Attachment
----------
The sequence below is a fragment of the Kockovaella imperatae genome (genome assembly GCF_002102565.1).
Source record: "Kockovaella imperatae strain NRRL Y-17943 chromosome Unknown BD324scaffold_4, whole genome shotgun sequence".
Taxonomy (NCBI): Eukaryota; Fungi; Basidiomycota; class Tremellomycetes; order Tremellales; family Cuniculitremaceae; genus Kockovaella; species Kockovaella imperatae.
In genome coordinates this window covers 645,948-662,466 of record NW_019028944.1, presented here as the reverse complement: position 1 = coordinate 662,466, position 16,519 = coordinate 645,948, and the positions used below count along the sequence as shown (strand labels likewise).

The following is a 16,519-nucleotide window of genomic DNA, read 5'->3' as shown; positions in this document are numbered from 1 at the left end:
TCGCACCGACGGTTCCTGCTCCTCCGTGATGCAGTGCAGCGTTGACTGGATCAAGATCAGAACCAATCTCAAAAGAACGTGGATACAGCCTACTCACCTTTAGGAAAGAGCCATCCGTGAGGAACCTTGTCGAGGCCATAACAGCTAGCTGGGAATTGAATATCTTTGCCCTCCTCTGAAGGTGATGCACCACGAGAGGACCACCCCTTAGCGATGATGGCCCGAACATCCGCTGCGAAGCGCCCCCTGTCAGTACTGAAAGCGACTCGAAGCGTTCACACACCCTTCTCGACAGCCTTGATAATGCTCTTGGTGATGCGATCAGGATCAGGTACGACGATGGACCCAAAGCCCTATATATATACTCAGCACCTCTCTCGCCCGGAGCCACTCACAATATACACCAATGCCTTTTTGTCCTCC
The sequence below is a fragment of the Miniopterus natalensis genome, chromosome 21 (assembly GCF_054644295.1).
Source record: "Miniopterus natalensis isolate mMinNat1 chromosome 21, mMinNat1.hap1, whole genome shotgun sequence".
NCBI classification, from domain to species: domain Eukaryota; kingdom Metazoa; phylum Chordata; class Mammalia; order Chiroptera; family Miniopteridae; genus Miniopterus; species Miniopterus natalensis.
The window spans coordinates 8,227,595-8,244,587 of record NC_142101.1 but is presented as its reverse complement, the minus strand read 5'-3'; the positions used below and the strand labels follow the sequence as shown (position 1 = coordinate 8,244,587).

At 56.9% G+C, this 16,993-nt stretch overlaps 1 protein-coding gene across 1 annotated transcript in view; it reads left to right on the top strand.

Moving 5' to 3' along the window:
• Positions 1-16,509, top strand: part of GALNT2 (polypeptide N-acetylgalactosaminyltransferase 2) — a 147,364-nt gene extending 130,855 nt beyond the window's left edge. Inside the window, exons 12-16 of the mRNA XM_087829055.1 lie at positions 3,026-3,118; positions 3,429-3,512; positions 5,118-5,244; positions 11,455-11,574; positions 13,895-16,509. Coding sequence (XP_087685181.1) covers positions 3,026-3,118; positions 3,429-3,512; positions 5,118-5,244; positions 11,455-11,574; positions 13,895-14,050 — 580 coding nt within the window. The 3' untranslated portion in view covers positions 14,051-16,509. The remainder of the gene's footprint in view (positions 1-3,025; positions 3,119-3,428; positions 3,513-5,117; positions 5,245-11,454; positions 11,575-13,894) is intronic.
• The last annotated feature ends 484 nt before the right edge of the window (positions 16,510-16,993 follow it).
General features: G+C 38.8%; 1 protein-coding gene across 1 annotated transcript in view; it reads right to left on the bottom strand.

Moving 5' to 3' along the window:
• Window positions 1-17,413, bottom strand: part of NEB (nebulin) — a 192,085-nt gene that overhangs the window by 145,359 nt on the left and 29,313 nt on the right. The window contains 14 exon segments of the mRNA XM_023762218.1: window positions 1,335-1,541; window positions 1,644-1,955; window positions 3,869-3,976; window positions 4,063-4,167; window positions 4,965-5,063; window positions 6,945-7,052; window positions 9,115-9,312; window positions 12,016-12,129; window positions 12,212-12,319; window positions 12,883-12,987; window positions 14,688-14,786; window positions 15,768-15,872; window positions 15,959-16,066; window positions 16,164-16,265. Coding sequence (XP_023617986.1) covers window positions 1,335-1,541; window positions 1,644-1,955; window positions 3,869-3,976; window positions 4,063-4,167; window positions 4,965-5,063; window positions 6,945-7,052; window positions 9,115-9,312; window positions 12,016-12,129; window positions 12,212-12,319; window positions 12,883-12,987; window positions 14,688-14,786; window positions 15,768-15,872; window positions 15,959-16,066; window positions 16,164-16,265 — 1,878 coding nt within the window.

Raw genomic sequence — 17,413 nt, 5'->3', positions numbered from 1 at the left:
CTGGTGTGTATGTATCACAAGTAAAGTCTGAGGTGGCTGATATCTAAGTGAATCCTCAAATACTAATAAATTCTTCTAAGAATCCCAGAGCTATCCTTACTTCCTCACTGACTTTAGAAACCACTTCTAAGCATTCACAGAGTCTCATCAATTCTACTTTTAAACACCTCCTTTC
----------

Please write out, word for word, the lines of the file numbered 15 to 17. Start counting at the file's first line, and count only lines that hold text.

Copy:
General features: G+C 38.8%; 1 protein-coding gene across 1 annotated transcript in view; it reads right to left on the bottom strand.

Moving 5' to 3' along the window:
• Window positions 1-17,413, bottom strand: part of NEB (nebulin) — a 192,085-nt gene that overhangs the window by 145,359 nt on the left and 29,313 nt on the right. The window contains 14 exon segments of the mRNA XM_023762218.1: window positions 1,335-1,541; window positions 1,644-1,955; window positions 3,869-3,976; window positions 4,063-4,167; window positions 4,965-5,063; window positions 6,945-7,052; window positions 9,115-9,312; window positions 12,016-12,129; window positions 12,212-12,319; window positions 12,883-12,987; window positions 14,688-14,786; window positions 15,768-15,872; window positions 15,959-16,066; window positions 16,164-16,265. Coding sequence (XP_023617986.1) covers window positions 1,335-1,541; window positions 1,644-1,955; window positions 3,869-3,976; window positions 4,063-4,167; window positions 4,965-5,063; window positions 6,945-7,052; window positions 9,115-9,312; window positions 12,016-12,129; window positions 12,212-12,319; window positions 12,883-12,987; window positions 14,688-14,786; window positions 15,768-15,872; window positions 15,959-16,066; window positions 16,164-16,265 — 1,878 coding nt within the window.